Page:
Saturday, October 7, 2017

Lucy in Retirement

When life gets a bit hectic, I watch reruns of The Lucy Show on YouTube. I always wondered what happened to Lucy Carmichael after the series ended and Lucille Ball turned into Lucille Carter on Here's Lucy. Here's a sketch imagining a meeting between Mrs. Carmichael and her daughter Chris:

A retirement home in Danfield, NY. 1980.

Chris Carmichael is sitting in the dayroom. She is a stylish woman in her early 40s, dressed in chic French couture. Her mother, Lucy Carmichael, now in her 80s, in wheeled in by a nurse.

Nurse: Here we are, Mrs. Carmichael. You have a visitor.

Lucy (waking up): What? Who is it?

Chris: Hi mom, it's me, Chris, your daughter. (Nurse leaves)

Lucy: What? Who? I have a daughter?

Chris: Yes, remember I had a brother Jerry and we shared the house with Aunt Viv and her boy Sherman after our dad died.

Lucy: Oh, yes, it's all coming back now. Chris, sweetheart.

Chris: Good. Mom, I know I haven't seen you in many years, but there's something I've been meaning to ask you. Why did you just abandon me and Jerry when you moved to California?

Sunday, September 24, 2017

Apocalyptic Food Stuffs

A scene from The Day After (1983)
During reruns of Rowan and Martin's Laugh-In on the Decades channel, there were incessant commercials for food supplies to be consumed in case of national emergency. You've seen them. It starts with blazing images of man-made or natural disaster. North Korea...Isis...Hurricanes...Earthquakes. Homes wrecked, cities destroyed. A shot of a father comforting his little boy in a landscapes of debris. Then the announcer intones "Protect your family for up to 25 years with this amazing survival food system." These scenes of tragedy and disaster are followed by a shot of a white, suburban family calmly sitting around the dining room table passing huge casseroles and spooning out its heaping contents while it's totally dark outside. So the message is that if the North Koreans nuke us, we'll be OK as long as we buy this rip-off company's freeze-dried macaroni and cheese. It's airing during Laugh-In reruns, for God's sake, who do they think is gonna buy this crap? I was tempted to call for a free sample and their "free survival guide" just so I could read what weird shit they would be peddling to scared people who are genuinely worried about avoiding the apocalypse.

Sunday, September 17, 2017

Thoughts on Joan Rivers

From my review of Last Girl Before Freeway: The Life, Love, Losses, and Liberation of Joan Rivers by Leslie Bennetts which I posted on Goodreads.com

This book was a gift from friends who know I always enjoyed Rivers' comedy. Bennetts has a great beginning with Rivers contemplating suicide after her husband has done likewise in the aftermath of the cancellation of her Fox talk show which he produced. She's devastated but her little dog jumps on her lap and she reconsiders. After this horrible setback, she bounces back stronger than before becoming a cultural icon while most of her contemporaries fade away. The rest of the bio is fairly standard but not up to the intriguing opening scene, offering insights into Rivers' driven personality and the contradictions in her career. She shattered sexist glass ceilings in comedy, but reinforced the chauvinist attitudes towards beauty and female roles. She made fun of men's shallowness but also derided women who slept around or had let themselves go such as the late-career, heavy-set Elizabeth Taylor. Bennetts also delivers a mini-history of women in comedy, but not a very deep one. She neglects to go very far back (no talk of Mae West or Fanny Brice), skips over some pretty big names (like Elaine May), barely mentions Lily Tomlin and Carol Burnett.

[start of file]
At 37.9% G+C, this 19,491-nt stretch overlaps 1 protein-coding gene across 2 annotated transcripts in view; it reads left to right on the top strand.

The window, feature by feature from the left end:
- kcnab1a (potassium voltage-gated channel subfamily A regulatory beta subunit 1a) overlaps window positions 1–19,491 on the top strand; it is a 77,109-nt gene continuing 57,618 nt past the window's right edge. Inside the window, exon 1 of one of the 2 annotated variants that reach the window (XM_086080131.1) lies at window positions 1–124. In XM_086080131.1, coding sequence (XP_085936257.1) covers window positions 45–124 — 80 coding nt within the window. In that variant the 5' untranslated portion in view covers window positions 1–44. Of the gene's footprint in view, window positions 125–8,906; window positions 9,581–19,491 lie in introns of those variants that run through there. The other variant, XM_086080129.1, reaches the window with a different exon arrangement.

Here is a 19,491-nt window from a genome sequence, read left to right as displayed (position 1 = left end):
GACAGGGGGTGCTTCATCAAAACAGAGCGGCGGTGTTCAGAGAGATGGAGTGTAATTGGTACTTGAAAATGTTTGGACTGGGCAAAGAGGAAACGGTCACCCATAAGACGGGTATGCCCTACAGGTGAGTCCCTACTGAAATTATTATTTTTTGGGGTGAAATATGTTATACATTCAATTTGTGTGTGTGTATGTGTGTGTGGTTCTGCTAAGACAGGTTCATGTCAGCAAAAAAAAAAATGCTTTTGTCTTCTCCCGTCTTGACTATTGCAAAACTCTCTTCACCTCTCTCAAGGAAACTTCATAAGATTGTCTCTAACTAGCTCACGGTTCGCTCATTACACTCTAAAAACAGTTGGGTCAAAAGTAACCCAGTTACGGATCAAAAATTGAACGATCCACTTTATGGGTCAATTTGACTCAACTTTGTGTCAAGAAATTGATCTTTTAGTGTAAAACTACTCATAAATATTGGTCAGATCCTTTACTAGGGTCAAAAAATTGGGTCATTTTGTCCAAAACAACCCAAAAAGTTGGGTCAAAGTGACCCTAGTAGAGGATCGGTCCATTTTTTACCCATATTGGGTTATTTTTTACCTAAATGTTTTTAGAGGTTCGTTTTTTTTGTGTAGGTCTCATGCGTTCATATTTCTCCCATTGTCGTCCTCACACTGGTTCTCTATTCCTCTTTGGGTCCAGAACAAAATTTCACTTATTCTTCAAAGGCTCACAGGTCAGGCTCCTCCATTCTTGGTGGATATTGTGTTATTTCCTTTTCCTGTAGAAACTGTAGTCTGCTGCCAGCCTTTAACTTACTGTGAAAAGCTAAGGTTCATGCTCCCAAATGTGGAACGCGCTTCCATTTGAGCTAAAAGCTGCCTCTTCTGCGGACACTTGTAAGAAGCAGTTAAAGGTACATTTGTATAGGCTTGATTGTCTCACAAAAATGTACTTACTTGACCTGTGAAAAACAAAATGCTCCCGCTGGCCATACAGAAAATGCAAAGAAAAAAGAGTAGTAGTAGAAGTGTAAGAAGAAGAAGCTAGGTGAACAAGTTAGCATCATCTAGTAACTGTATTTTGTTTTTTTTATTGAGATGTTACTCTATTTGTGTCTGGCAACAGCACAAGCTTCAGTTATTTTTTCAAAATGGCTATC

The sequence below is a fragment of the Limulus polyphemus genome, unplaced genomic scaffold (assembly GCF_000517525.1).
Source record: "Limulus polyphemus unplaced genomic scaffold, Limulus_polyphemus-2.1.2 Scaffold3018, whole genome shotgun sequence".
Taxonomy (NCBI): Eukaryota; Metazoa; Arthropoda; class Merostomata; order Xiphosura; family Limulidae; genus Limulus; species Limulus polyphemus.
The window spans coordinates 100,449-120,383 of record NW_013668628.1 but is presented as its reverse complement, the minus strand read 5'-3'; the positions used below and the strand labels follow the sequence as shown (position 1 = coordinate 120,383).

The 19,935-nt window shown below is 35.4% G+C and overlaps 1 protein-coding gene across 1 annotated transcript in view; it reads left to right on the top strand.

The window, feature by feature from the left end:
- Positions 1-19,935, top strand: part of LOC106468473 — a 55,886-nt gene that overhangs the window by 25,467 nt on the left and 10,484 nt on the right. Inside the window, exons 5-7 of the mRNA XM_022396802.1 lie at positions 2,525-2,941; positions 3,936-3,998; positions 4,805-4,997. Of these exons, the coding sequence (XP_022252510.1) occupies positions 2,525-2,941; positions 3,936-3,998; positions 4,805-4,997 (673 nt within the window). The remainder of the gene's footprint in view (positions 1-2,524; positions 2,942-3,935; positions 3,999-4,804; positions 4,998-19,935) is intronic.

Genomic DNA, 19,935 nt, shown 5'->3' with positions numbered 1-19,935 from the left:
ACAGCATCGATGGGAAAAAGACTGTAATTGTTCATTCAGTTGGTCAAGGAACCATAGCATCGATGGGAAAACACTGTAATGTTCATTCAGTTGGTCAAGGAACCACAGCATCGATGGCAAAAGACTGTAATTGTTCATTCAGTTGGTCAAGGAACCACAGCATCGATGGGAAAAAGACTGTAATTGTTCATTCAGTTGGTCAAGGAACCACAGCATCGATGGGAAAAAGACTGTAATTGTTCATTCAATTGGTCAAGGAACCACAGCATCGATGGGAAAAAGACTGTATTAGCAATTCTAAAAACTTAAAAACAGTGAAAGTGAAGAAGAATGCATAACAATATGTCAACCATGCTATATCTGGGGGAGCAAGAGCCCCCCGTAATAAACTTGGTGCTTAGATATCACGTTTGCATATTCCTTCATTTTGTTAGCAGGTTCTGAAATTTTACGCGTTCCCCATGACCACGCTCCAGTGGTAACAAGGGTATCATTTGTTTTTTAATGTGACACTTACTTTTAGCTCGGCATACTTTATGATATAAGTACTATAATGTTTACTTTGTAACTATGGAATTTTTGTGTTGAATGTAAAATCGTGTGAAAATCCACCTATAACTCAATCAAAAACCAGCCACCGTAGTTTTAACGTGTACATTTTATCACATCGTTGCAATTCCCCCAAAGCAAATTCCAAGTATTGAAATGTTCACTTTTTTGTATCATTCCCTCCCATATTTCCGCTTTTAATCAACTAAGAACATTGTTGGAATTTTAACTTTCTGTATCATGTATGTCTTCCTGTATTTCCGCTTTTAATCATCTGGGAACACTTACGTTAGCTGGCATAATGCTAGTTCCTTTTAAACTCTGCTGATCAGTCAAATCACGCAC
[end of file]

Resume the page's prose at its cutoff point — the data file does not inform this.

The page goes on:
Saturday, September 9, 2017

Angels and Mockingbirds Descend on Broadway

Nathan Lane and Nathan Stewart-Jarrett in Angels in America
at London's National Theatre
Credit: Helen Maybanks
There's been a flock of new Broadway announcements lately. The smash hit National Theater revival of Tony Kushner's two-part epic Angels in America will be winging its way from London to New York and the long-gestating stage adaptation of the beloved classic To Kill a Mockingbird has confirmed an opening date. Angels will begin performances Feb. 23, 2018 at the Neil Simon Theatre prior to a March 21 opening night. Most of the London cast including Nathan Lane and Andrew Garfield will be repeating their performances which were seen in cinemas worldwide as part of the NT Live series. The only cast member not to make the trek will be Russell Tovey (whose bare chest caused an audience member to swoon during A View from the Bridge). Denise Gough will repeat her performance as the delusional Harper Pitt, but first she will repeat her Olivier Award-winning turn as an alcoholic, drug-addicted actress in People, Places and Things at St. Ann's Warehouse. Speaking of Harpers, the stage version of Harper Lee's classic novel To Kill a Mockingbird to be adapted by The West Wing's Aaron Sorkin was first announced months ago. Producer Scott Rudin took out a two-page ad in the New York Times announced the show will open on Dec. 18, 2018. I picked up a copy of the print edition of the Times recently (I hadn't looked at it in ages) and I was astonished at how few ads there were in the theater section. Tony winner Bartlett Sher (South Pacific, Golden Boy) will direct.